Buying is up to you. You could spend 9k and get a whole lot less boat. I know that. I don't know what 9k means to you. It doesn't seem like that much money to have a whole lot of fun on a boat. For me the negatives on that particular boat are 1. The motor. Mercs aren't my thing. It is enough engine for the boat though. 2. The trailer. I am in the minority here but I would rather have a single axle just for the sake of having one less set of springs and bearings to have to replace.

The positives for me are: 1. It is a cape horn. Damn near indestructible boat. 2. It looks good from the picture.

Last edited by DreamWeaver21; 10-07-2012 at 11:41 AM.
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Old 10-07-2012, 11:45 AM   #20
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Quote:
Originally Posted by DreamWeaver21 View Post
The tank is right on the center line of the boat between the console and the bait well (running under the leaning post). There should be a 8 inch or so round plate that you can pull up and look in there and see the sending unit and a part of the top of the tank. Should be 80 gallons which is plenty for that boat.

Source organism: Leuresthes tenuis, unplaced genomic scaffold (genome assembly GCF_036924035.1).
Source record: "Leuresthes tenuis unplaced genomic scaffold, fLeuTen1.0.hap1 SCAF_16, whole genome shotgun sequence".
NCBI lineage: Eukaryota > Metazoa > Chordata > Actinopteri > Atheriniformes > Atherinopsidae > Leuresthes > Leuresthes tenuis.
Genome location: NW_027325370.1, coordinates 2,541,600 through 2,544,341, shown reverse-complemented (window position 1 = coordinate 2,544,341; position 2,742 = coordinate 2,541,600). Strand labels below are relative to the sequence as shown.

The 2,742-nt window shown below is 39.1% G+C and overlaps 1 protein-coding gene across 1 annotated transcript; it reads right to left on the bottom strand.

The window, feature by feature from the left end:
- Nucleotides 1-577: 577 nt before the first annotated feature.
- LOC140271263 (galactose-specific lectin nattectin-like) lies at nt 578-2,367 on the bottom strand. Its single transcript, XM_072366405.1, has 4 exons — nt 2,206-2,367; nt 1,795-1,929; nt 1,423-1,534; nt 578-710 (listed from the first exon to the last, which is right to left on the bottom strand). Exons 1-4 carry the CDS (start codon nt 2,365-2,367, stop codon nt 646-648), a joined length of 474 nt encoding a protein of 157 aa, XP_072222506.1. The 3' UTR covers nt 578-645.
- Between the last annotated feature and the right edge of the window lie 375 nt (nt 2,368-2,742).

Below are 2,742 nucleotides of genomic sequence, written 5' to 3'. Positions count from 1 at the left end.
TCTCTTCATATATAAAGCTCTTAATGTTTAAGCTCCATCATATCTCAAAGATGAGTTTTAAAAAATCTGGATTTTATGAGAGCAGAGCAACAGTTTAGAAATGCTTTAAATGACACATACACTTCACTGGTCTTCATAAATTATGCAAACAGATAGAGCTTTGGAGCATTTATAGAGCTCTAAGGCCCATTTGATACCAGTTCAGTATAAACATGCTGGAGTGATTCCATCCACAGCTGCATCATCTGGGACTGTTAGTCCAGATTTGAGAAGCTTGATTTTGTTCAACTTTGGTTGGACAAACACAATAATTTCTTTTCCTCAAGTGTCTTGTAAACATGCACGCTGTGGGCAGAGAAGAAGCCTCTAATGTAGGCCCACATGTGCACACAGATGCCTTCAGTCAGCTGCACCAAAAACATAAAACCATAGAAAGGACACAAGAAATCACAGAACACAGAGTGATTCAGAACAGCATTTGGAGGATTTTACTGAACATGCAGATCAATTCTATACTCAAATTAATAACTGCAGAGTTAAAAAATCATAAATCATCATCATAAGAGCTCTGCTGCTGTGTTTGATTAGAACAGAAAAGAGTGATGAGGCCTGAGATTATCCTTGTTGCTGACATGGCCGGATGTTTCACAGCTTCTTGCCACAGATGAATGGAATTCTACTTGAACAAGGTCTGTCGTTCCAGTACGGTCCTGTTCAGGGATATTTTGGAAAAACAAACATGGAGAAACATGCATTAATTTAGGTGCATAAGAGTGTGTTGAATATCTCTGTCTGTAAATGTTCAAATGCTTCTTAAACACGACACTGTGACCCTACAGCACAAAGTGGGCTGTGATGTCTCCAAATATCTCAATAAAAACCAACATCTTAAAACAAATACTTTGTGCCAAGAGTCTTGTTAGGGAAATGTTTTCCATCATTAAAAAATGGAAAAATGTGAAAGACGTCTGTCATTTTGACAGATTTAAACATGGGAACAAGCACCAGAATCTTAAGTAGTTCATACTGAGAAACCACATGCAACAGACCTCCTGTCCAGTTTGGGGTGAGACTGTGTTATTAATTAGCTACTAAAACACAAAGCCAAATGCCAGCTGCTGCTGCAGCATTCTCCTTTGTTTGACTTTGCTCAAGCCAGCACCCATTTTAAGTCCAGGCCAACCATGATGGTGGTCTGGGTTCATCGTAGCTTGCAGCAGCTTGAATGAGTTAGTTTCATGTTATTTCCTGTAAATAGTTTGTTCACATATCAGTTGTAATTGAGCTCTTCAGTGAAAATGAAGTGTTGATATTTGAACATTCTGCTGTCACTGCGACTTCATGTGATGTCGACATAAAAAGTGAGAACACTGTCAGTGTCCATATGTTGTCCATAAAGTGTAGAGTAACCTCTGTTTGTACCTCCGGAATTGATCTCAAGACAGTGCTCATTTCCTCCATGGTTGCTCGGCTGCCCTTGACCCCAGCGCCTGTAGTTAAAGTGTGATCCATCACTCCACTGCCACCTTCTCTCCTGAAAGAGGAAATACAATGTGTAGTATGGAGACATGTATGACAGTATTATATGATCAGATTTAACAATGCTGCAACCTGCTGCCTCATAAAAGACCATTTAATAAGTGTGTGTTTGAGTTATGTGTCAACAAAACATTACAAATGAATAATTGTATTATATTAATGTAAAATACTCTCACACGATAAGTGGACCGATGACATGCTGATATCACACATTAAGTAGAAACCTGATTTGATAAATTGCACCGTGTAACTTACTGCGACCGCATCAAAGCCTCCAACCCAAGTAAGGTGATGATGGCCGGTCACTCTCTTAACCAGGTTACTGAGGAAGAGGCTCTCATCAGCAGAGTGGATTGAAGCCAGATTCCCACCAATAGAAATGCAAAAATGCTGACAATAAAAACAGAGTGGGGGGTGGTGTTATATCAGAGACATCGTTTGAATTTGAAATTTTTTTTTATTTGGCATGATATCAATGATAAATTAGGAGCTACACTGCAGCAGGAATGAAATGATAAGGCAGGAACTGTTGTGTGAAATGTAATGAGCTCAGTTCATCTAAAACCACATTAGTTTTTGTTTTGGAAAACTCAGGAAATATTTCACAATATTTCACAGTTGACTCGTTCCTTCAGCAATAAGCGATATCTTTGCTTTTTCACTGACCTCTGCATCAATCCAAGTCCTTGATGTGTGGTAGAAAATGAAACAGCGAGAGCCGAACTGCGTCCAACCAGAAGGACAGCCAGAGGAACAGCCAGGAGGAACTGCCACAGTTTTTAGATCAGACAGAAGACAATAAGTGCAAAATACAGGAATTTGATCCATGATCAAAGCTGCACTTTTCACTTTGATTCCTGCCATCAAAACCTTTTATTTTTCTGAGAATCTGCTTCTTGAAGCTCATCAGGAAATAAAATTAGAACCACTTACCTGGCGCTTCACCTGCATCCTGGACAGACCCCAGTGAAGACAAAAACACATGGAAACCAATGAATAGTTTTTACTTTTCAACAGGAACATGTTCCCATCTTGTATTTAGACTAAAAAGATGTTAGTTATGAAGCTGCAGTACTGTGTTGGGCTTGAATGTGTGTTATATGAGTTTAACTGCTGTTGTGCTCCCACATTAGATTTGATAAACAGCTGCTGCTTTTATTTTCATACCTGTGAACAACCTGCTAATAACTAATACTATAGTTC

They can be pressure tested but I have personally never seen it done professionally. It is more or a leakdown type test where the tank is pressurized to 1 or 2 psi and left to sit. I have done this in a homemade redneck way before by blocking the vent, fill, and pickup hoses and blowing into one of the hose with repeated breaths (Google says someone in good health can make 2psi with their lungs). After I had it as blown up as much as I could I blocked the hose and let it sit. After a while I unblocked the hose and air rushed out so I knew it was OK and airtight / fuel tight.

Buying is up to you. You could spend 9k and get a whole lot less boat. I know that. I don't know what 9k means to you. It doesn't seem like that much money to have a whole lot of fun on a boat. For me the negatives on that particular boat are 1. The motor. Mercs aren't my thing. It is enough engine for the boat though. 2. The trailer. I am in the minority here but I would rather have a single axle just for the sake of having one less set of springs and bearings to have to replace.

The positives for me are: 1. It is a cape horn. Damn near indestructible boat. 2. It looks good from the picture.
Excellent response. Good point about the trailer, too.